But really, it’s not even so much numbers of the frequency response that bothered me — I’ve heard plenty of excellent sounding 48kHz recordings! No, what bothered me is that there was some sort of alteration to the music occurring when I played the Dolby Atmos/Dolby True HD version. The DTS HD Master Audio track sounded very crisp with much discrete detailing going on in all the channels on the great track “Follower.”
However, in the Dolby True HD presentation that perspective seems to get lost and ends up feeling a bit like a fancier version of the classic Dolby Digital processing with a rather non-distinct and decidedly non-discrete approach to sound delivery. Again this is not a slam, this is just me reporting on what I’m hearing and it may well be a stylistic presentation of the music that you personally might well prefer. Also, your system might handle the sound differently than mine, so take this for what it is — just one reviewer’s perspective. Someday, when I get an Atmos systems I hope to circle back to update reviews like this once I can hear that mix (I mean, if Wilson is embracing it, I’m sure it is going to be great!).
Not surprisingly, the sound on The Future Bites is excellent, crafting a terrific balance between modern 21st century pop sheen and the rich warmth of his instrumentation and textures.
I’m especially enjoying how it seems to pick up — at least musically — where Wilson left off on his last brilliant album called To The Bone which I reviewed previously (click here to jump to that article).
There are some beautiful chord sequences amidst the new song craft, once again underscoring that Steven Wilson is a quite brilliant composer of strong pop melodies, not just epic progressive rock dramatics. In some ways, I think this type of music is actually more difficult to create than progressive rock because it has to be so concise, engaging the listener in 3-5 minutes or less. There are nice touches echoing classic 80s electronic music and synth pop from the likes of Depeche Mode, Tears For Fears and perhaps even Heaven 17 and The Human League.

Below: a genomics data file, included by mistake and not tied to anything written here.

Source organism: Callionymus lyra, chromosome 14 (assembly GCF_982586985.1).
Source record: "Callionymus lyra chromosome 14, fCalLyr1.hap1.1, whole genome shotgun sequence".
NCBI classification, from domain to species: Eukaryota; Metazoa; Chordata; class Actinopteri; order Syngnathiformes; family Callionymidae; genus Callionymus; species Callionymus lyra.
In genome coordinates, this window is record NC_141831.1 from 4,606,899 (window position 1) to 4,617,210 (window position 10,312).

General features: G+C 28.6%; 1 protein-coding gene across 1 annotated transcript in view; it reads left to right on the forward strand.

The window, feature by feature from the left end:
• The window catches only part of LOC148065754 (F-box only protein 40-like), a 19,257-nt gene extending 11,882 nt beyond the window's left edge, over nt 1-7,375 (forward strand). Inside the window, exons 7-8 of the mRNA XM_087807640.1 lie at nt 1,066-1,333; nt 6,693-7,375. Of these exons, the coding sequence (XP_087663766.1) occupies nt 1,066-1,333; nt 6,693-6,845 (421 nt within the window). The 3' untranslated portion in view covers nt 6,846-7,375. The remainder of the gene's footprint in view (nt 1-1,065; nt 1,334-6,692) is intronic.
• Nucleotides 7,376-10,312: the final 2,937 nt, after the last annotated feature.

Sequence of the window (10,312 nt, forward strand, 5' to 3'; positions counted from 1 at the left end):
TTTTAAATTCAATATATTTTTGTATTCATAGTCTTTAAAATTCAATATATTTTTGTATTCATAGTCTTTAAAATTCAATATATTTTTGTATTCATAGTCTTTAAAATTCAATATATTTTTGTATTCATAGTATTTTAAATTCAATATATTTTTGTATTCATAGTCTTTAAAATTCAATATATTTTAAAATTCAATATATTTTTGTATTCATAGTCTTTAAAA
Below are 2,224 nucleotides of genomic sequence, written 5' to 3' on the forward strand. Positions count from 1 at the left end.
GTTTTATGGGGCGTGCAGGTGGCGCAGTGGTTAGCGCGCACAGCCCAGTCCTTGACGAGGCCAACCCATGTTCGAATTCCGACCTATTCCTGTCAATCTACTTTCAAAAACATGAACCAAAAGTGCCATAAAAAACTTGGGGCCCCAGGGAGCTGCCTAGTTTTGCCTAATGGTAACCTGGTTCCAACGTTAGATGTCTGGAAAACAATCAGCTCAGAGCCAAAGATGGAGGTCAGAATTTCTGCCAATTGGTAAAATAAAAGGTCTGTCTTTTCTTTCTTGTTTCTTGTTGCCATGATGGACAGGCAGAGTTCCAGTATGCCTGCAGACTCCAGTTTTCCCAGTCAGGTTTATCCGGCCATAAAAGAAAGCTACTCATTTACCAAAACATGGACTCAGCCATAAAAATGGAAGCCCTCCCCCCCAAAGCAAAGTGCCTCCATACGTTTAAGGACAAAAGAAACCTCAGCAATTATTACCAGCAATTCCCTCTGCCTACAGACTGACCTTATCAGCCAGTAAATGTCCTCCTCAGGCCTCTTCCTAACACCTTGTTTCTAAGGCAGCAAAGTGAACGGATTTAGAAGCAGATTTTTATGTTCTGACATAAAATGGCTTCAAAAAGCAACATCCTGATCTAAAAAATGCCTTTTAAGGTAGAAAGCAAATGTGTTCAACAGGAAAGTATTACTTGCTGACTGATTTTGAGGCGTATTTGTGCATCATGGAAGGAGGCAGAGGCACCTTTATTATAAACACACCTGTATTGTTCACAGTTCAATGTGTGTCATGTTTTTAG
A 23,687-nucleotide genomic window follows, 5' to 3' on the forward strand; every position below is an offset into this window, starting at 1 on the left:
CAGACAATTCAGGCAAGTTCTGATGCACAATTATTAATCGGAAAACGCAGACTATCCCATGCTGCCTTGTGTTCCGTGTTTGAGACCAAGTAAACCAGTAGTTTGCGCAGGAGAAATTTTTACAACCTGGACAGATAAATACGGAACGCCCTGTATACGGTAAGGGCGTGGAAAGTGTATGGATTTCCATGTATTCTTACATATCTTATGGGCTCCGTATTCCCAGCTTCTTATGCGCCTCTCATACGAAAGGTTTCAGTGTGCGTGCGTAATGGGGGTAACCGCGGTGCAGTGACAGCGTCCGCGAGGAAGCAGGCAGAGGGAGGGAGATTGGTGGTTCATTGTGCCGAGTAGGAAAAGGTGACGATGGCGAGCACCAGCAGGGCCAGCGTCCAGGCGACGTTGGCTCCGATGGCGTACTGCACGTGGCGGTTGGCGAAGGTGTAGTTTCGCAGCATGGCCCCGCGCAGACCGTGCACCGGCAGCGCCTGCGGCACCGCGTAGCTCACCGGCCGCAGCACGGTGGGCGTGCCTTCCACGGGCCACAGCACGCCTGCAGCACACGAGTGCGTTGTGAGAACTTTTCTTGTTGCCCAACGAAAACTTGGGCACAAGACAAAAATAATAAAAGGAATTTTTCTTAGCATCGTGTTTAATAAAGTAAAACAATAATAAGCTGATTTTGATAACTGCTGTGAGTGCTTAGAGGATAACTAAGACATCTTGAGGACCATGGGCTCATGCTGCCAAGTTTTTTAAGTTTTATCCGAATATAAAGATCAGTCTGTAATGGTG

And yet there is room for a gorgeous acoustic guitar driven strummer like “12 Things I Forgot” with a lovely lift in the chorus that is a classic Steven Wilson twist. It has some magnificent sequences and melodies going on there.
The Future Bites is growing on me a lot even after just a few listens. The three videos you get on the Blu-ray look fantastic and “Personal Shopper” is particularly powerful to watch with the 5.1 soundtrack. The animated “King Ghost” is quite gorgeous while “Eminent Sleaze” is dramatic, if a bit MTV-ish in it’s look and feel (that may be intentional). My only disappointment is that there was no video for the song “Follower,” which sounds like quite a take down of the whole social media universe and mindset.
The Future Bites is another bright, bold statement from Steven Wilson and I suspect it will make many people’s favorites list for 2021. I know I’ll be playing it a lot in the months to come, and that is the best compliment I can offer.
You can also find the album streaming in high resolution 96 kHz, 24-bit Stereo, in MQA format on Tidal (click here) and Hi Res via Qobuz (click here). Both versions sound excellent as streaming services go. But to get the surround sound experience, you’ll need to get the Blu-ray Disc so do seek out a copy soon.